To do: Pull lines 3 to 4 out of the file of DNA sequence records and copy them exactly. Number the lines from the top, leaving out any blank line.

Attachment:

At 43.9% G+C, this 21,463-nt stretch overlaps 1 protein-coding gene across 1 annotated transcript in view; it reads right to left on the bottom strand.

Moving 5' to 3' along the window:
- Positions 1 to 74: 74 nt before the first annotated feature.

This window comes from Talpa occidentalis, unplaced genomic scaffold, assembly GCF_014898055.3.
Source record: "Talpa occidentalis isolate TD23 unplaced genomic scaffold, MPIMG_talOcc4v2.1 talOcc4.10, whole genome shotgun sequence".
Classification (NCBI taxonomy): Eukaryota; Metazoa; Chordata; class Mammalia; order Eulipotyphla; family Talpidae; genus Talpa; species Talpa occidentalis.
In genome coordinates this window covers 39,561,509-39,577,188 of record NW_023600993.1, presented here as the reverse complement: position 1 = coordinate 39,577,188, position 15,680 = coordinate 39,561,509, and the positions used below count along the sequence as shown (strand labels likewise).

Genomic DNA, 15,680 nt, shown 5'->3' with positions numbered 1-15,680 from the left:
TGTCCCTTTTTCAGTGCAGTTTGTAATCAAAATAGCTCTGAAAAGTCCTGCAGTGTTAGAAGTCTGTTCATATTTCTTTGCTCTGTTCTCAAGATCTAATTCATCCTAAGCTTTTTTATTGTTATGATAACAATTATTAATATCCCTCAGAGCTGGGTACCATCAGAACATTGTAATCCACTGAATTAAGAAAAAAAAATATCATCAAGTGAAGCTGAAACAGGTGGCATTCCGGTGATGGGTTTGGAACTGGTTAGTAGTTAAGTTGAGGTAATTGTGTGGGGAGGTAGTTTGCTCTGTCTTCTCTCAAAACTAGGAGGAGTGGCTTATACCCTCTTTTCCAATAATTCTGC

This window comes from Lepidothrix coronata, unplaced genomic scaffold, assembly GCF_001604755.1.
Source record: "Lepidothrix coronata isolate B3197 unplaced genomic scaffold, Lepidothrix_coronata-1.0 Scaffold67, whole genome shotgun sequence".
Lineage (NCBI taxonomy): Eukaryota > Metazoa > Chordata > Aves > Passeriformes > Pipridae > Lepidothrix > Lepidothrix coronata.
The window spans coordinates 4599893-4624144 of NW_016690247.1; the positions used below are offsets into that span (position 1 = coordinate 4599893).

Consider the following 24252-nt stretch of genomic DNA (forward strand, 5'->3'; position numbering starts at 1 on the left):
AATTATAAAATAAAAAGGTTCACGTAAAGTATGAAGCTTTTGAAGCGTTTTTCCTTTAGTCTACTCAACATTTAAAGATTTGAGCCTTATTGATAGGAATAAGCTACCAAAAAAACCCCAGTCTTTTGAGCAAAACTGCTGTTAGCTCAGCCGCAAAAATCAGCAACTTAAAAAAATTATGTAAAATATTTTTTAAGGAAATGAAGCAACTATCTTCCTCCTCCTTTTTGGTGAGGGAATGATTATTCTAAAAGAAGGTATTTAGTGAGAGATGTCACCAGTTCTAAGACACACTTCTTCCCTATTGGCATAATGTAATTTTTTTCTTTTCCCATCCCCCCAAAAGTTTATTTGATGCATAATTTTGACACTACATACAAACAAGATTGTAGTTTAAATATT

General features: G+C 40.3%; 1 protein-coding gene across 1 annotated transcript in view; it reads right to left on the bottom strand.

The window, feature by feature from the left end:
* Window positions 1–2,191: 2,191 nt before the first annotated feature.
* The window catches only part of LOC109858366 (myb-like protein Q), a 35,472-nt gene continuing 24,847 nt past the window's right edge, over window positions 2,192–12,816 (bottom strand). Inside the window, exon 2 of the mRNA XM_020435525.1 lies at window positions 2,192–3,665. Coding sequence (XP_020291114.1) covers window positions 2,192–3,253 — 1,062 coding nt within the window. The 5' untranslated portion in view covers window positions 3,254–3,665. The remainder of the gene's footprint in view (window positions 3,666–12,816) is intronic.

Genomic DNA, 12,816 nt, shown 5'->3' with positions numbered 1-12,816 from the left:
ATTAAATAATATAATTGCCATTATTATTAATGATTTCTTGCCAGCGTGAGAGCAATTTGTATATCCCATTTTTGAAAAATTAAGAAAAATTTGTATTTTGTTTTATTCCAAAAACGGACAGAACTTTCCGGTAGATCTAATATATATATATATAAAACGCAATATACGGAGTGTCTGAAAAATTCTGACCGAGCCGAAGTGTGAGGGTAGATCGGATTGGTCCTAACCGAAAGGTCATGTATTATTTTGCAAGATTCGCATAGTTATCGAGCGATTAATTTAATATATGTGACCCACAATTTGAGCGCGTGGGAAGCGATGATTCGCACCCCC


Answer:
- Positions 1 to 74: 74 nt before the first annotated feature.

This window comes from Talpa occidentalis, unplaced genomic scaffold, assembly GCF_014898055.3.